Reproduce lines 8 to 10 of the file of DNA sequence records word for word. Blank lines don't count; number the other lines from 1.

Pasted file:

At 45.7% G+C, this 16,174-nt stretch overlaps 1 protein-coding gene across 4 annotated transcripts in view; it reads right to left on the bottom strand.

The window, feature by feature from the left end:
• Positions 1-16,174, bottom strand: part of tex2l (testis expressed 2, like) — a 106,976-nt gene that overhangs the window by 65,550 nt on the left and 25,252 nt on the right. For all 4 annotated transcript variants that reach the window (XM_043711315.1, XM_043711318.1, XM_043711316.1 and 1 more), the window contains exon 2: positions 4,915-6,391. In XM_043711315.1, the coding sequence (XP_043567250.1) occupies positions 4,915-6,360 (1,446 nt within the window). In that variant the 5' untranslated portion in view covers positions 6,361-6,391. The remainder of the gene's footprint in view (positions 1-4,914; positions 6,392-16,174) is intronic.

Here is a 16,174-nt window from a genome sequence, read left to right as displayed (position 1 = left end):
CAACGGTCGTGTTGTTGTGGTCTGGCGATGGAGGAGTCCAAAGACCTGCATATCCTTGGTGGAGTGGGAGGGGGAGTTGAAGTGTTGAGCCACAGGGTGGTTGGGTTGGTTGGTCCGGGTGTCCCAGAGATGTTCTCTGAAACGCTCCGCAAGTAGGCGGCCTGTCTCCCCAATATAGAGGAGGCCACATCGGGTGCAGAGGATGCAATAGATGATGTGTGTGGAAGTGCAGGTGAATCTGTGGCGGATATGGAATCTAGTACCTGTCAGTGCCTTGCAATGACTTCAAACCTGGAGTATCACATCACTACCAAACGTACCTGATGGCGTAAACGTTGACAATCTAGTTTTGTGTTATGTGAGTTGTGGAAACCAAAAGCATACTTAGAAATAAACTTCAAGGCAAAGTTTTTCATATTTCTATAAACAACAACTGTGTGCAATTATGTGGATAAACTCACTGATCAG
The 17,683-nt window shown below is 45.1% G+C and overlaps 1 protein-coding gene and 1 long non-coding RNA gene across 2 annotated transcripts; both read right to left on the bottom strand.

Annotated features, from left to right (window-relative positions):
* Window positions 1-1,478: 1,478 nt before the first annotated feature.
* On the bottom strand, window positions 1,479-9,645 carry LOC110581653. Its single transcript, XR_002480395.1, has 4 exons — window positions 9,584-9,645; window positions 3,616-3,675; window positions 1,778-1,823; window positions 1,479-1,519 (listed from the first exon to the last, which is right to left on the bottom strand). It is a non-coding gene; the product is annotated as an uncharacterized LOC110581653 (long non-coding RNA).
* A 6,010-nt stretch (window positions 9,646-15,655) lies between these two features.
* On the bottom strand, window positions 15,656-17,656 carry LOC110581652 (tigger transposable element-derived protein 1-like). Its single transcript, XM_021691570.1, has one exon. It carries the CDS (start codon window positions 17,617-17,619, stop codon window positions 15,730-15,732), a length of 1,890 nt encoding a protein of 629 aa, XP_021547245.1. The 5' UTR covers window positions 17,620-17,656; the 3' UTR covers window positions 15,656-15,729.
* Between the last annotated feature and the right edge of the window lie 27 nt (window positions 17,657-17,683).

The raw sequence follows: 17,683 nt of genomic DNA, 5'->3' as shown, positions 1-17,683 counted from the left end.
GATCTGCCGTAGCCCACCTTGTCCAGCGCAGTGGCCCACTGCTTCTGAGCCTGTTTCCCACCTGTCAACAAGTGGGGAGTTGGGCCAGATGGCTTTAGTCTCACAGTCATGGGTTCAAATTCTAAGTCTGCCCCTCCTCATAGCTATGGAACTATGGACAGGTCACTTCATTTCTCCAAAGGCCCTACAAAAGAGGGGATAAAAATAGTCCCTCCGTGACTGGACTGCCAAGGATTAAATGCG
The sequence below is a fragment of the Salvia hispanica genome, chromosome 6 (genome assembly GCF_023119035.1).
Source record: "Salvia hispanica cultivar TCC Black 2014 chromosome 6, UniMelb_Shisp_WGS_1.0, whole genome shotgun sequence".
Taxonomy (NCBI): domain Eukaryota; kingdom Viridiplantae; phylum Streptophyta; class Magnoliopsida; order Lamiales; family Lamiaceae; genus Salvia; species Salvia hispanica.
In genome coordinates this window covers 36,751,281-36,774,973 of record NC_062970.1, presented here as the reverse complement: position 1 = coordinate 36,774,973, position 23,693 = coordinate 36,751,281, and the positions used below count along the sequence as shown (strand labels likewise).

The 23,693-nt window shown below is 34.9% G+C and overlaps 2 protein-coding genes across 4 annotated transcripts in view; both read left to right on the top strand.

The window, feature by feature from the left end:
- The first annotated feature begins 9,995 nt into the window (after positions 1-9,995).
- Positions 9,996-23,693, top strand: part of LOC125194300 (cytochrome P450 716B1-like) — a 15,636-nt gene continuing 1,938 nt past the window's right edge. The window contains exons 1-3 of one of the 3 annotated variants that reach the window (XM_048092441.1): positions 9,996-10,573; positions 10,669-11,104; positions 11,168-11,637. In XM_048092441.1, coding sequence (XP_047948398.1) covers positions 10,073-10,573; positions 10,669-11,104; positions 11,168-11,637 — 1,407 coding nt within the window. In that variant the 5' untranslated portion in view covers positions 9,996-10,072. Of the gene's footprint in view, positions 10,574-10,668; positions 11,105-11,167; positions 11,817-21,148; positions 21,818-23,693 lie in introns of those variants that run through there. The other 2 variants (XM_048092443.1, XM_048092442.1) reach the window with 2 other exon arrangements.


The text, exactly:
* Window positions 1-1,478: 1,478 nt before the first annotated feature.
* On the bottom strand, window positions 1,479-9,645 carry LOC110581653. Its single transcript, XR_002480395.1, has 4 exons — window positions 9,584-9,645; window positions 3,616-3,675; window positions 1,778-1,823; window positions 1,479-1,519 (listed from the first exon to the last, which is right to left on the bottom strand). It is a non-coding gene; the product is annotated as an uncharacterized LOC110581653 (long non-coding RNA).
* A 6,010-nt stretch (window positions 9,646-15,655) lies between these two features.